So now my pics are a bit lost in all the space... they're mostly 400 pixels wide in what's now a 640 pixel space. 

And if you look at any of the older pages, they're not centered either.... I have to take care of that on a post-by-post basis. So I just did the front page. But from here on out they'll all be centered, and I'll be able to start posting them BIGGER!!!

Anyway, this is just a heads up... oh, and I'll be making a new blog banner soon to fit as well. I've been wanting to do THAT for some time now too, since not only do the colors no longer match my new black format, but I know a lot more about using the Lumix now too... that one was from when it was brand new. 


I've had some requests to explain how I accomplished this. Well, like I said, there was a lot of wrestling.... I had to keep trying, met with failures, partial successes, and things in between until finally it all added up. As a result I couldn't give a clear, straightforward tutorial of how to do this, but here are the major steps. 

My inspiration came from seeing Rich Johnson's blog.

He has the wider format like I want. So I took a gander at his source. To do that, control click anywhere on the background of a page (not on a link or picture) and select "view source". This shows you the HTML document that creates his blog. I looked at it and compared it to mine. What I noticed is that in the Header section his width was set to 660 pixels, while mine was set to 400. I made that change in my Template (first viewing my own page source and saving a copy of it, in case I screwed up so bad I needed to go back). It did increase the width of the main column, but the sidebar got pushed down under everything. To fix that I had to increase the overall width to 900 pixels... don't remember where I did that, and scanning through my template now I don't see it, but it's there somewhere.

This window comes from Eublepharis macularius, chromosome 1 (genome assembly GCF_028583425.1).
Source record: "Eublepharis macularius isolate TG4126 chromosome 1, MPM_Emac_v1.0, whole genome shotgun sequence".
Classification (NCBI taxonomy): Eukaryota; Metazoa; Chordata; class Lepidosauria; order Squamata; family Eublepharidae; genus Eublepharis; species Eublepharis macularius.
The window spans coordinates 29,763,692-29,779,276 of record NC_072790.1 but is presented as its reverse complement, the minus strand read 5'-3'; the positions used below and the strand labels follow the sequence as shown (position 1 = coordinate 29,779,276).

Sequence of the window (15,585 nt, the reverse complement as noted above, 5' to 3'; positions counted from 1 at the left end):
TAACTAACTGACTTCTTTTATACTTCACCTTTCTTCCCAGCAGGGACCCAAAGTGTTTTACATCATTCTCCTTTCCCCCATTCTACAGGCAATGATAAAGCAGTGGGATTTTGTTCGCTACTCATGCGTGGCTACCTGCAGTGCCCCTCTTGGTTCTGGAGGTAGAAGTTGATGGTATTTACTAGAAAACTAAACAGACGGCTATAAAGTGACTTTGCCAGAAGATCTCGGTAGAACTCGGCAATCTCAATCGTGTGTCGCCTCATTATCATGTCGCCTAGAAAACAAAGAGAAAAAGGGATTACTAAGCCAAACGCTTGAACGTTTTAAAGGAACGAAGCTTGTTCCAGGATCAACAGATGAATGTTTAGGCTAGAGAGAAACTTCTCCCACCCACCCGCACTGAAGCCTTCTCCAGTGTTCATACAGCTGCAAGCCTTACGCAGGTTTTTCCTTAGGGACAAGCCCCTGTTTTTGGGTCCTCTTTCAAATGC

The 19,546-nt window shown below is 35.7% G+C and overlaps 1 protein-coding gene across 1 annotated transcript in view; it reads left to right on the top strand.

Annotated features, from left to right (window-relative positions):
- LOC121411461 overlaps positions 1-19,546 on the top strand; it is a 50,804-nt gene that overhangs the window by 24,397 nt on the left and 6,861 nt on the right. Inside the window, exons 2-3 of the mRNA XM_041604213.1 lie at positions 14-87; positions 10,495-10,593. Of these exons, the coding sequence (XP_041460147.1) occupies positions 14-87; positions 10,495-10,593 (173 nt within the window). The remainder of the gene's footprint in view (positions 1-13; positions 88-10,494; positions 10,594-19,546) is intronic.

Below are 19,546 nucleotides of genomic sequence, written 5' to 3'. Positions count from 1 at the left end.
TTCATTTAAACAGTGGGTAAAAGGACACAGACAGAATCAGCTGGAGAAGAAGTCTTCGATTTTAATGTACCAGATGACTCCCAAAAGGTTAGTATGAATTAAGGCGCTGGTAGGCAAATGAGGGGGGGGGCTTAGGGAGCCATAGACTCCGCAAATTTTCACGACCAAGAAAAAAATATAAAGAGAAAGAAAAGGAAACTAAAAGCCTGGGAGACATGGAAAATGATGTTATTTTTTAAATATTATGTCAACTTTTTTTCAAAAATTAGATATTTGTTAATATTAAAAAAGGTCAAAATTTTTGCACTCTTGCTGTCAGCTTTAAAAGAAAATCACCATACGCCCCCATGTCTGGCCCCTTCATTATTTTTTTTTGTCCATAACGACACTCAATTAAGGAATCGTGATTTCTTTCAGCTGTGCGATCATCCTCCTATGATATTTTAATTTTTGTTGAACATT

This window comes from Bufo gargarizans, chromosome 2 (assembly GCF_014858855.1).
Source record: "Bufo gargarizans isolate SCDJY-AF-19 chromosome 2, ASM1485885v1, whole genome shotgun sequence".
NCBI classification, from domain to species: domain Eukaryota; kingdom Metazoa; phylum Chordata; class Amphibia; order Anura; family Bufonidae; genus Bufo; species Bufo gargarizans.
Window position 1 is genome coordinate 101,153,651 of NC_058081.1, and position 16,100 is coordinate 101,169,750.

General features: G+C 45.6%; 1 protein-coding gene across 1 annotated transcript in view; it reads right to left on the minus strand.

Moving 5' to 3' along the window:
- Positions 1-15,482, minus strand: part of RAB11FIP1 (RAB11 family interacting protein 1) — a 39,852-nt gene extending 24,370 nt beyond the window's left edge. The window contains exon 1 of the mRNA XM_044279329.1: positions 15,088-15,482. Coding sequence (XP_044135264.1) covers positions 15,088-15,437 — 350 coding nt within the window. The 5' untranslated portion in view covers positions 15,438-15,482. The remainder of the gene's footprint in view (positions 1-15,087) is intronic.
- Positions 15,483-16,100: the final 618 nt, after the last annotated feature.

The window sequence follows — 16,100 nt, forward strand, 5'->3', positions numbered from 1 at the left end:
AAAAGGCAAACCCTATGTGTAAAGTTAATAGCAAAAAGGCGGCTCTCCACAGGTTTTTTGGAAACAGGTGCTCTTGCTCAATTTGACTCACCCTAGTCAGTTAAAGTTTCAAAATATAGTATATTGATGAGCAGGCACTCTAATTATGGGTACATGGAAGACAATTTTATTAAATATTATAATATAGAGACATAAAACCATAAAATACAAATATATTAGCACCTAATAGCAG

That was basically it, but then I had to figure out how to center the titles and date/time stamps. That was the tricky part. I finally figured out I needed to add a couple of "text-align:center;" tags into the header and body sections. If you look through my source you should be able to find them. If this is all gibberish to you, then I wouldn't recommend trying it! Definitely learn the basics of HTML code before attempting anything like this... a little googling will turn up endless sites where you can learn it. And when you're making changes in your blog template, make them one at a time so you always have the option to click the "clear edits" button... sometimes you can't remember what you've changed to change it back!!!